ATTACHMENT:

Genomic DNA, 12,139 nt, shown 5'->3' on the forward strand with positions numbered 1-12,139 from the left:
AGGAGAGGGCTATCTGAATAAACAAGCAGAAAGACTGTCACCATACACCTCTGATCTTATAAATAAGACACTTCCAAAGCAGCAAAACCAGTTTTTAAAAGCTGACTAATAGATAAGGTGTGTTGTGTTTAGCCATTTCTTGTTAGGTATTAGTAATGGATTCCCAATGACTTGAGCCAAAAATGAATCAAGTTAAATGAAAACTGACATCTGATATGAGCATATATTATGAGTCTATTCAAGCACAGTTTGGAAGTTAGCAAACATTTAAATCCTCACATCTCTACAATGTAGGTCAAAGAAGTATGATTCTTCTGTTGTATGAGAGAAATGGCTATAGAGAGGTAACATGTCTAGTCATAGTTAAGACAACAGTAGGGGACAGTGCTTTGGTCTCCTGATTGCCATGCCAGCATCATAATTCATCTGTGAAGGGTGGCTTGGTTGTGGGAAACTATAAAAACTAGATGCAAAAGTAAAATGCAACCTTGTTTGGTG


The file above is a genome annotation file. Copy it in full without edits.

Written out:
Genomic DNA, 12,139 nt, shown 5'->3' on the forward strand with positions numbered 1-12,139 from the left:
AGGAGAGGGCTATCTGAATAAACAAGCAGAAAGACTGTCACCATACACCTCTGATCTTATAAATAAGACACTTCCAAAGCAGCAAAACCAGTTTTTAAAAGCTGACTAATAGATAAGGTGTGTTGTGTTTAGCCATTTCTTGTTAGGTATTAGTAATGGATTCCCAATGACTTGAGCCAAAAATGAATCAAGTTAAATGAAAACTGACATCTGATATGAGCATATATTATGAGTCTATTCAAGCACAGTTTGGAAGTTAGCAAACATTTAAATCCTCACATCTCTACAATGTAGGTCAAAGAAGTATGATTCTTCTGTTGTATGAGAGAAATGGCTATAGAGAGGTAACATGTCTAGTCATAGTTAAGACAACAGTAGGGGACAGTGCTTTGGTCTCCTGATTGCCATGCCAGCATCATAATTCATCTGTGAAGGGTGGCTTGGTTGTGGGAAACTATAAAAACTAGATGCAAAAGTAAAATGCAACCTTGTTTGGTG